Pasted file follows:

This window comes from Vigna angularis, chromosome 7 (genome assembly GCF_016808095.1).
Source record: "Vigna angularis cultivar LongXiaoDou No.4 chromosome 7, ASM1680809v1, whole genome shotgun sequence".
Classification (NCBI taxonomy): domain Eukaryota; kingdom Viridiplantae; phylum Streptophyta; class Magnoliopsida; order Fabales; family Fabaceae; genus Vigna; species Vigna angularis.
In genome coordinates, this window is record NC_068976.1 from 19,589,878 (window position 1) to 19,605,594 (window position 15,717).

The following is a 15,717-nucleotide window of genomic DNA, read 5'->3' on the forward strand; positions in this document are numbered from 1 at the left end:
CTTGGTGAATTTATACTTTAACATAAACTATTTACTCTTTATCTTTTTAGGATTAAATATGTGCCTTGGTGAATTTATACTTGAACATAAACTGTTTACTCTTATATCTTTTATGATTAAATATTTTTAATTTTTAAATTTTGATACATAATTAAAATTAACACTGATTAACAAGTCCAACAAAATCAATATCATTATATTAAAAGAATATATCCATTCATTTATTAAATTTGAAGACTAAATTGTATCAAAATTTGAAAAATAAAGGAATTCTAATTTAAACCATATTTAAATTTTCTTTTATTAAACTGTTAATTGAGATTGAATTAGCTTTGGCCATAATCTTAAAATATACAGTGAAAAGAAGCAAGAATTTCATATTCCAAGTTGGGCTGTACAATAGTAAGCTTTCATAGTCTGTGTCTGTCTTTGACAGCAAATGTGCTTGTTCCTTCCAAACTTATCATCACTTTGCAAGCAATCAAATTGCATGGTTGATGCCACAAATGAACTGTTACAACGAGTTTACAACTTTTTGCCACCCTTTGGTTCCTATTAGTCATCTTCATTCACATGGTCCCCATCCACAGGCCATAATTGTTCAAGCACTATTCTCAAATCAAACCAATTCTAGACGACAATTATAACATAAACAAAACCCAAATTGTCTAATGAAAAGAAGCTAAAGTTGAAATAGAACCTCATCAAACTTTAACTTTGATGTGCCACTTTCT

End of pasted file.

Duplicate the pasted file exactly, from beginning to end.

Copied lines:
This window comes from Vigna angularis, chromosome 7 (genome assembly GCF_016808095.1).
Source record: "Vigna angularis cultivar LongXiaoDou No.4 chromosome 7, ASM1680809v1, whole genome shotgun sequence".
Classification (NCBI taxonomy): domain Eukaryota; kingdom Viridiplantae; phylum Streptophyta; class Magnoliopsida; order Fabales; family Fabaceae; genus Vigna; species Vigna angularis.
In genome coordinates, this window is record NC_068976.1 from 19,589,878 (window position 1) to 19,605,594 (window position 15,717).

The following is a 15,717-nucleotide window of genomic DNA, read 5'->3' on the forward strand; positions in this document are numbered from 1 at the left end:
CTTGGTGAATTTATACTTTAACATAAACTATTTACTCTTTATCTTTTTAGGATTAAATATGTGCCTTGGTGAATTTATACTTGAACATAAACTGTTTACTCTTATATCTTTTATGATTAAATATTTTTAATTTTTAAATTTTGATACATAATTAAAATTAACACTGATTAACAAGTCCAACAAAATCAATATCATTATATTAAAAGAATATATCCATTCATTTATTAAATTTGAAGACTAAATTGTATCAAAATTTGAAAAATAAAGGAATTCTAATTTAAACCATATTTAAATTTTCTTTTATTAAACTGTTAATTGAGATTGAATTAGCTTTGGCCATAATCTTAAAATATACAGTGAAAAGAAGCAAGAATTTCATATTCCAAGTTGGGCTGTACAATAGTAAGCTTTCATAGTCTGTGTCTGTCTTTGACAGCAAATGTGCTTGTTCCTTCCAAACTTATCATCACTTTGCAAGCAATCAAATTGCATGGTTGATGCCACAAATGAACTGTTACAACGAGTTTACAACTTTTTGCCACCCTTTGGTTCCTATTAGTCATCTTCATTCACATGGTCCCCATCCACAGGCCATAATTGTTCAAGCACTATTCTCAAATCAAACCAATTCTAGACGACAATTATAACATAAACAAAACCCAAATTGTCTAATGAAAAGAAGCTAAAGTTGAAATAGAACCTCATCAAACTTTAACTTTGATGTGCCACTTTCT